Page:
Loss of power and running rough

Tiny
XOMUSIQUEXO11
  • MEMBER
  • 2002 HYUNDAI ELANTRA
  • 4 CYL
  • AUTOMATIC
  • 166,000 MILES
The problem I am about to mention only happens sometimes, but is getting worse and happening more often as time passes, and always happens when I run the air conditioner. So usually starts when I am accelerating but does sometimes happen at normal speeds(40-50 mph) car will completely lose power, it shakes, it sputters, it jerks and I cannot even get the car to drive over like 15 mph and while this is happening the check engine light will then go on and start flashing. After I stop it will turn solid and stop flashing. Usually later or the next day the check engine light will go off until it happens again. Yesterday it just started stalling not while driving but while stopped and one time it stalled immediately after I turned on the air conditioner. While its sputtering etc. The rpm's will rise just a little up and down. Any advice is greatly appreciated thank you so much!
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Tuesday, June 21st, 2016 AT 4:39 PM

3 Replies

Tiny
CARADIODOC
  • EXPERT
What has been done so far to solve this? Has a mechanic been involved or have you just continued driving? Have the diagnostic fault codes been read and recorded? If so, what are the code numbers?

First of all, you are supposed to stop the engine when the check engine light is flashing. The flashing light means too much unburned fuel is going into the exhaust system where it will overheat and damage the expensive catalytic converter. The first thing a mechanic will do is read the diagnostic fault codes. Those will indicate the circuit or system that needs further diagnosis, or the unacceptable condition. Any time the check engine light has been on, there will be a fault code in memory. There can be codes stored in memory even when the check engine light was never on.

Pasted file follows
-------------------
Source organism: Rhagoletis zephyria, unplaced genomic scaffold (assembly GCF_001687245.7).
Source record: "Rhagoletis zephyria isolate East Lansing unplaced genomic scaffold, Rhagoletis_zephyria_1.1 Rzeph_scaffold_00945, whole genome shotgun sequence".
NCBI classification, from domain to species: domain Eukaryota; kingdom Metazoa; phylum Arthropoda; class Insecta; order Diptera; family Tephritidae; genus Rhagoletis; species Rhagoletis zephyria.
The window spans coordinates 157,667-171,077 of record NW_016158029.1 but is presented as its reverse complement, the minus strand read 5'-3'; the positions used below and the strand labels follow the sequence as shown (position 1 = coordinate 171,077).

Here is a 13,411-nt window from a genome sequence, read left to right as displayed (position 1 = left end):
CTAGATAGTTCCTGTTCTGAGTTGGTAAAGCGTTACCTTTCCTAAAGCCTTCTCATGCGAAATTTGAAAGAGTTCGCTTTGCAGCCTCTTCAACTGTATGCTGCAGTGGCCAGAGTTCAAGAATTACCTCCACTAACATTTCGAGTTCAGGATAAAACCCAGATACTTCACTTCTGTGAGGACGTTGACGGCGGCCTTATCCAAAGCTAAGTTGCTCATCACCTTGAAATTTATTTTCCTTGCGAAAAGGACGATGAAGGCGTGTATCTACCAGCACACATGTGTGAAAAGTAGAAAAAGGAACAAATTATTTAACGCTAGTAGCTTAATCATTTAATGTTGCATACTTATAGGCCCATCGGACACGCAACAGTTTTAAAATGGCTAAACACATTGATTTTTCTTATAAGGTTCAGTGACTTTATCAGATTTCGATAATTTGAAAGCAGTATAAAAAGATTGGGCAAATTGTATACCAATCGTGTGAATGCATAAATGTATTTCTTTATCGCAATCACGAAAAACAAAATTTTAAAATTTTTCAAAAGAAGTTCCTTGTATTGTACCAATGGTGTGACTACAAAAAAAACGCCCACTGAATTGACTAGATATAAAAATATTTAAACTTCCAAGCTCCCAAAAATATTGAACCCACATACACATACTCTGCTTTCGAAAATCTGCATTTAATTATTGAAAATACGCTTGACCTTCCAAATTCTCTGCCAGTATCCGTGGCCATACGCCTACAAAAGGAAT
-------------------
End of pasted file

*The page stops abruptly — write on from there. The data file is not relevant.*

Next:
If there are no fault codes pointing to a sensor circuit or other suspect, the mechanic can use a scanner to view live data during a test-drive. If he can get the problem to occur, most scanners have a "record" feature that allows him to record a few seconds of information that can be played back slowly later to see what changed. The problem is there will not be anything to point to a suspect circuit if the engine is running normally. That is where the fault codes are valuable clues.
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Tuesday, June 21st, 2016 AT 4:49 PM
Tiny
XOMUSIQUEXO11
  • MEMBER
When the problem first started I had the code read and unfortunately I cannot remember the code, but I do know it was a misfire of some sort. I did not know about running the engine and the flashing check engine light. I have not had a mechanic look at it nor have I had any work done. I am just a girl living on my own going to college and maintaining a part time job for rent and bills. Money is extremely tight, but I really need my car to get me to school and work. Thank you for your thoughts.
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Tuesday, June 21st, 2016 AT 5:00 PM
Tiny
CARADIODOC
  • EXPERT
The people at many auto parts stores will read codes for you for free, but remember, they are in the parts-selling business. Fault codes will never ever say to replace a part or that one is bad. Here is the link to the list of codes and their descriptions:

https://www.2carpros.com/trouble_codes/obd2

and as you can see, they only point to the circuit that needs to be diagnosed. If your college or a nearby community college has an automotive program, they can read codes for you too, and they might be willing to work on your car, but you have to understand they are taking work away from the area shops, so they will only take in cars with engine performance problems when that is what they are studying. They wont look at your car during "brakes" class, for example. Also, they have to squeeze your car in when time allows between class periods, so you might have to leave it for a few days. If they can do anything, it will cost a lot less than going to a shop.

Regardless where you take it, reading and recording the fault codes is the place to start.
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Tuesday, June 21st, 2016 AT 5:28 PM

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